With torrential rain in many parts of South Africa having led to numerous flooding events already, property owners need to be aware that they are potentially exposed to additional liability in such cases.
According to Johannes du Plessis, legal adviser at RBS (Risk Benefit Solutions), property owners are to some extent, held responsible for the flow of storm water on their properties.
“The reasoning is that, because urban tenements have been developed, the flow of water on the property is no longer natural. Therefore, if storm water runoff from an individual’s property causes damage to a neighbour’s, it can be argued that this was due to negligence,” says Du Plessis.
He adds that there have been such cases in South Africa in the past.
“Some of the notable cases that are still referenced often include instances where water ran off a roof onto an adjoining property, and where a newly erected boundary wall had disrupted the natural flow of water on a neighbour’s property. In both of these cases, the property owners who had caused the flooding were held responsible for paying the damages that resulted,” explains Du Plessis.
Therefore, every owner of an urban tenement has to make sure that the water on his own land is either adequately contained or diverted to the adjoining street. At the same time, a property owner needs to be sure that he is not obstructing or altering the flow of water from his neighbour’s property.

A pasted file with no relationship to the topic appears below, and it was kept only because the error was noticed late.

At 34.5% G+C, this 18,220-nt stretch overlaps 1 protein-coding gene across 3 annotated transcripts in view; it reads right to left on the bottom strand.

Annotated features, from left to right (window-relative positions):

The prejudiced neighbour cannot hold the original developer responsible.
“The court specifically places this liability against the property owner,” says Du Plessis.
“According to the court, if it is impossible to discharge the water onto the adjoining street, the owner is still liable to take reasonable precautions to prevent injury to persons and damage to property on adjoining properties. Therefore, the property owner might still be liable for injury or damages to its neighbours if the property owner did not take reasonable precautions to prevent injury or damage to its neighbours.”
The types of damages recorded in events like these range from damage to structures to loss of assets and even physical injuries in certain cases.
According to Du Plessis, insurers also expect homeowners to implement any possible measure for risk mitigation to make sure that water flow on their property is not the cause of damages.
“In the case of flooding related third party claims against a property owner, an insurer might well refuse to pay for damages if it is found that the owner did not make every effort to control the flow of storm water,” concludes Du Plessis.